I hung back a few bike lengths here with Car­los, one of the guides, who is also a qual­ity down­hiller and ma­jor contributor to the trail build­ing on this sec­tion. It was steep,

loose, tight and not a place to be hes­i­tant on. Here it was a case of all or noth­ing, and un­for­tu­nately I rode some­where in be­tween, which was far from ideal. All I can say is thank the big guy for dropper seat­posts.

Al­though it had been an im­pres­sive open­ing day of full-on rid­ing, the images that had lured me to the area were those of pris­tine coastal sin­gle­track. Head in ei­ther di­rec­tion along the coast and you’ll leave be­hind the ur­ban cen­tres and find your­self rat­tling through a net­work of eye-pop­ping sin­gle­track, with very few other trail users to con­tend with. By com­bin­ing up­lifts with “cross lifts” (trans­fers), you’re able take in the very best of these coastal routes. It’s pos­si­ble to spend a few days rid­ing them with­out too much dou­bling up. There are all sorts of trails here: from tech­ni­cal sin­gle­track de­scents to dou­ble­tracks, flow­ing coastal rides and even long climbs, if you want to pay your dues.

Lo­cal rid­ers and groups also use these trails, and have fought hard to keep them low-con­flict and open. There is a wise and vol­un­tary ban on post­ing Strava files and gps tracks from these routes.

My time in Basque Coun­try had been way too lim­ited, so I’m in­tent on mak­ing a re­turn jour­ney here in the not­too-dis­tant fu­ture.

“Here it was a case of all or noth­ing, and un­for­tu­nately I rode some­where in be­tween, which was far from ideal.”

De­tails How to get there

Bil­bao is the best-served in­ter­na­tional air­port and also links to most Euro­pean hubs. From the Bil­bao air­port, there is a reg­u­lar hourly trans­fer bus to and from San Se­bas­tian. San Se­bastián has a small air­port, with reg­u­lar flights to Madrid and other re­gional hubs.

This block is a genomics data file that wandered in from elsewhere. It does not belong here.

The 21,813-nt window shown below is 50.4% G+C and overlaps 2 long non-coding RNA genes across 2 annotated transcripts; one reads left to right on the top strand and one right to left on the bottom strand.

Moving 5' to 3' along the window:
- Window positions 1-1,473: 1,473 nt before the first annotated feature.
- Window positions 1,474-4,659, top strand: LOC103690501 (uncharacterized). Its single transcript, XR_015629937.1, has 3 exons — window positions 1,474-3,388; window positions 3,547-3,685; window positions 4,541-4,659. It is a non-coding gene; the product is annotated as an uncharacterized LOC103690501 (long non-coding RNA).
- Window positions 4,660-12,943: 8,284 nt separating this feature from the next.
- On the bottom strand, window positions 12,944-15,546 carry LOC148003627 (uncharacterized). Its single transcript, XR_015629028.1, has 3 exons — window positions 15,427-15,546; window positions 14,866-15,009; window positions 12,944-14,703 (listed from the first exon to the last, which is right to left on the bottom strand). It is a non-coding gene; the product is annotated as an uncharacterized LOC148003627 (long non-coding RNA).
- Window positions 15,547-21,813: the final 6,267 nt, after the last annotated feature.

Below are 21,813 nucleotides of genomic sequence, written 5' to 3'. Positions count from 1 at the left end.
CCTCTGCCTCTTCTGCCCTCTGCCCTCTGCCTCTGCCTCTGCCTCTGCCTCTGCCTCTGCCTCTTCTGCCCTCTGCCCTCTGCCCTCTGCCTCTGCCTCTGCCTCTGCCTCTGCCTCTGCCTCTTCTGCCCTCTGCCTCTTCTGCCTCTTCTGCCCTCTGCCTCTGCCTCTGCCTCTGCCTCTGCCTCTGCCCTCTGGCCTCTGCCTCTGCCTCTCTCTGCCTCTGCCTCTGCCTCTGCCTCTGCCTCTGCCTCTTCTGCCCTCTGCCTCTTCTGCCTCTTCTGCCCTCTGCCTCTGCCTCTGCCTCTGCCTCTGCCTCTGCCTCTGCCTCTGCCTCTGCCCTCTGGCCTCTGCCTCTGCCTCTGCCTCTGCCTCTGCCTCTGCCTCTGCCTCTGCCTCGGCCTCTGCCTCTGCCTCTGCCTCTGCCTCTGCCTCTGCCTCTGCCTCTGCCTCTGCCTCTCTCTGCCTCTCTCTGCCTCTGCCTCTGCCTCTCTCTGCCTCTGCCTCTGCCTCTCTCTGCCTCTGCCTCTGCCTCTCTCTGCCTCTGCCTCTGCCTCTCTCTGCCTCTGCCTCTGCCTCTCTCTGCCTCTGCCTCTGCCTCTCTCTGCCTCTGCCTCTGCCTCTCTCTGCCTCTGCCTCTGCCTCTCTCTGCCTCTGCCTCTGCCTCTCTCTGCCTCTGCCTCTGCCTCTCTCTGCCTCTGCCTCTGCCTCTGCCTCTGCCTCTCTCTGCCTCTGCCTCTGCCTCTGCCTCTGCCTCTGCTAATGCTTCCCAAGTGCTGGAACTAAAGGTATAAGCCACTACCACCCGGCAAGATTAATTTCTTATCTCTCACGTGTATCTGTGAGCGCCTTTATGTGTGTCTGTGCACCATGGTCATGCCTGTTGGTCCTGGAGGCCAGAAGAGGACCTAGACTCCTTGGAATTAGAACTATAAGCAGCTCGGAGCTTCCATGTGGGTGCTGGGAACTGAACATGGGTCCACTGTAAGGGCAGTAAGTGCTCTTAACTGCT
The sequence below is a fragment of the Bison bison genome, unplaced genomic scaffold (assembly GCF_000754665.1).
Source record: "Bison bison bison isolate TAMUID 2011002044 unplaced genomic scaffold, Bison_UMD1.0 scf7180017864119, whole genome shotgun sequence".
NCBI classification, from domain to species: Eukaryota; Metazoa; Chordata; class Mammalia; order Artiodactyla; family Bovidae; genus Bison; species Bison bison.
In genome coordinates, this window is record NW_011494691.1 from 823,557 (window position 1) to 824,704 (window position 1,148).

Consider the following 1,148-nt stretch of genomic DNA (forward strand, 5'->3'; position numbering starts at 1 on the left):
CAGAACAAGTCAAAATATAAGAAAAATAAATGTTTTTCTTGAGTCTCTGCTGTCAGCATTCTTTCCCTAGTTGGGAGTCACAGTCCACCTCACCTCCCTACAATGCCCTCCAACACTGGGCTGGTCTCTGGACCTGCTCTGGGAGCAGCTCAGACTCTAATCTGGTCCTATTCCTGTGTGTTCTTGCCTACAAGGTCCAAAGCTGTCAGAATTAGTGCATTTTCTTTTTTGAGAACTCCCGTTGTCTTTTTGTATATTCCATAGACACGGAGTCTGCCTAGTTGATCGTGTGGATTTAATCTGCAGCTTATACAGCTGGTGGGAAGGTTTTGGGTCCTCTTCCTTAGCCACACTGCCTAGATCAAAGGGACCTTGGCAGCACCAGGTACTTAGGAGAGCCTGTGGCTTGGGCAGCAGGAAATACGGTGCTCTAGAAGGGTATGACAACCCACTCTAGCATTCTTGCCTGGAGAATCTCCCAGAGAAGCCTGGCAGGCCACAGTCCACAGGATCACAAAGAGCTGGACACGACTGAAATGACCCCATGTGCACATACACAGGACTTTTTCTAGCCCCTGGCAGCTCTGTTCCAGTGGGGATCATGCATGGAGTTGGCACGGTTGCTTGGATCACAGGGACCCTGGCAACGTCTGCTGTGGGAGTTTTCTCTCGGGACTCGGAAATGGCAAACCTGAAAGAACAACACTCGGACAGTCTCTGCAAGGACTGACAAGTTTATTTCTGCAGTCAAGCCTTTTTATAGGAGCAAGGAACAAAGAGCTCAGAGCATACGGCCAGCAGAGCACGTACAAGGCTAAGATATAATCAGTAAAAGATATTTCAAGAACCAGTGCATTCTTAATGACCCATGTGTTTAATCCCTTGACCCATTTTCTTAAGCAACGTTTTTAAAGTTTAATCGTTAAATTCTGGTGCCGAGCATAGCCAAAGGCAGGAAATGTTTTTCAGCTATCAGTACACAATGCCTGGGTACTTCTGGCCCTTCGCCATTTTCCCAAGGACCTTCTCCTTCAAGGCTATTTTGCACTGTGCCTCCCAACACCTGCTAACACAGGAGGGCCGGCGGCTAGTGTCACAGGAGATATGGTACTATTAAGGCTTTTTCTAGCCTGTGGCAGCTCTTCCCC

Just over the French border is Biar­ritz, which has con­nec­tions to Paris and other Euro­pean hubs. You can hop on a train here to Irun, which is just a few min­utes away from Hon­dar­ribia.

When to ride

The weather here is far re­moved from that of south­ern Spain, so it doesn’t have the dry win­ters and scorch­ing mid­sum­mers. The best time to ride is from early April through to Oc­to­ber, al­though it does pay to avoid the mid-au­gust hol­i­day pe­riod.

What to ride

Over­all, the best bike choice for rid­ing here would be an all-moun­tain or en­duro bike, al­though there are some Xc-ori­ented routes.

Where to find sup­port

Doug “the Fly­ing Scots­man” Mcdon­ald runs The Basque mtb tour com­pany ( basquemtb.com). Mostly things are based in a house in the sub­urbs of Hon­dar­ribia. Break­fast is in­cluded, lunch is taken on the road and you can ei­ther cook up your own evening meals or head into town for some of the world-fa­mous Basque culi­nary de­lights. Rides are mostly flex­i­ble and are up­lifted by vans and trail­ers, with the bulk of the rid­ing found within 45 min­utes of the base.